Come, thou long-expected Jesus

Over the next five Sundays (the four of Advent and Christmas day), I’ll be posting on some of  my favourite hymns of the season. Today, the first Sunday of Advent, we start with Come, thou long expected Jesus. Here are two versions of it:

Why did I choose it? For one, it was written by Charles Wesley. Secondly, it expresses Scripture without exactly quoting from it.

Here’s the text of the hymn (source)

Come, thou long-expected Jesus,
Born to set thy people free;
From our fears and sins release us;
Let us find our rest in thee.
Israel’s strength and consolation,
Hope of all the earth thou art;
Dear Desire of ev’ry nation,
Joy of every longing heart.

Born thy people to deliver,
Born a child, and yet a King,
Born to reign in us for ever,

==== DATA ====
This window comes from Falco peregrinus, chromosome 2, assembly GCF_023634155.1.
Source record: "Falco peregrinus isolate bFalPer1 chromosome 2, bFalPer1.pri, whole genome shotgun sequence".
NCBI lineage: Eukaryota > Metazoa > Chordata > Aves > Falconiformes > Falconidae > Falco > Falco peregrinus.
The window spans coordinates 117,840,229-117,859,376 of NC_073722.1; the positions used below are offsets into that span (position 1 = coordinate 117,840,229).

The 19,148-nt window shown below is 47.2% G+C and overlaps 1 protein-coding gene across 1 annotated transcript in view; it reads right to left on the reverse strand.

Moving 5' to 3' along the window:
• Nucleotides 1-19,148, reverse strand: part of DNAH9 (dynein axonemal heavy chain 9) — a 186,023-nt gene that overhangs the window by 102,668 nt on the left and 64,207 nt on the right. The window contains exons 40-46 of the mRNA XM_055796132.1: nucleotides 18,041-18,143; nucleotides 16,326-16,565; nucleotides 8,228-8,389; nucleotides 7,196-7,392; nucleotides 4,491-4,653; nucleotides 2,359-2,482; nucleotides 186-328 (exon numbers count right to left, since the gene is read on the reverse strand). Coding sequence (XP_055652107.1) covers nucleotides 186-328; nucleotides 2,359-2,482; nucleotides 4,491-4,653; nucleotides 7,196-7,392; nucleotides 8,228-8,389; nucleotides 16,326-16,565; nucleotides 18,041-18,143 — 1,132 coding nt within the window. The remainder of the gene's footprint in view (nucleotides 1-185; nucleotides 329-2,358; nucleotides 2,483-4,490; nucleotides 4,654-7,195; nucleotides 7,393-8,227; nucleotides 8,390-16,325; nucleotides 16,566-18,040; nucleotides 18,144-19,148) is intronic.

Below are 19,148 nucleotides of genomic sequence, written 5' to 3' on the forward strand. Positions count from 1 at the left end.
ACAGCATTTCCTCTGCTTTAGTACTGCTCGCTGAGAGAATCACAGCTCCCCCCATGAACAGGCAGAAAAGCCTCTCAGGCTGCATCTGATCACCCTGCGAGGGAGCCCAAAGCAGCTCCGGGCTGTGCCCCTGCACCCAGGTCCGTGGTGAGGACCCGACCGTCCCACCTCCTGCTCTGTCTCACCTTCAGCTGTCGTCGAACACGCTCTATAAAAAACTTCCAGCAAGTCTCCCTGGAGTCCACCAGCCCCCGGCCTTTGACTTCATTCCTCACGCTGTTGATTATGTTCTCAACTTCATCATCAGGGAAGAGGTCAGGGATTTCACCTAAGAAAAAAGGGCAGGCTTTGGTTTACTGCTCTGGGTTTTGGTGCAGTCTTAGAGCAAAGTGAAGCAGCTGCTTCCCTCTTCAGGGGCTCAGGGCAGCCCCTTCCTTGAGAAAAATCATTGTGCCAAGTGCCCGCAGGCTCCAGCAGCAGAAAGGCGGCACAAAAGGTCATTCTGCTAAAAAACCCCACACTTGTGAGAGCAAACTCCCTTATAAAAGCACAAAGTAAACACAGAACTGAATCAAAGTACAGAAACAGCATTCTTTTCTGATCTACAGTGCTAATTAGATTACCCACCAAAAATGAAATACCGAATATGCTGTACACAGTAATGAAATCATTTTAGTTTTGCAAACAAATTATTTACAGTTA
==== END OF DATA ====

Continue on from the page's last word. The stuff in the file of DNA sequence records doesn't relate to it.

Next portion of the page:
Now thy gracious kingdom bring.
By thine own eternal Spirit
Rule in all our hearts alone;
By thine all-sufficient merit
Raise us to thy glorious throne.

The first line invites us to view the coming of Christ from an Old Testament believer’s point of view. A connection could be made to Simeon, who in Luke 2:25 was waiting for the consolation (or deliverance or restoration) of Israel (Isaiah 40:1, 49:13, 57:18, 61:2). As the stanza goes on, it is clear that Jesus is not only Messiah of Israel, but also the hope of all the world (Isaiah 49:6, 1 John 2:2).

The second stanza takes on a more New Testament stance. I see allusions to Matthew 1:21, 2:2, 6:10, Colossians 3:1 and Revelation 3:21. Overall, the hymn excels at portraying the double nature of Advent—celebrating Christ’s first coming to earth as we eagerly expect His second coming.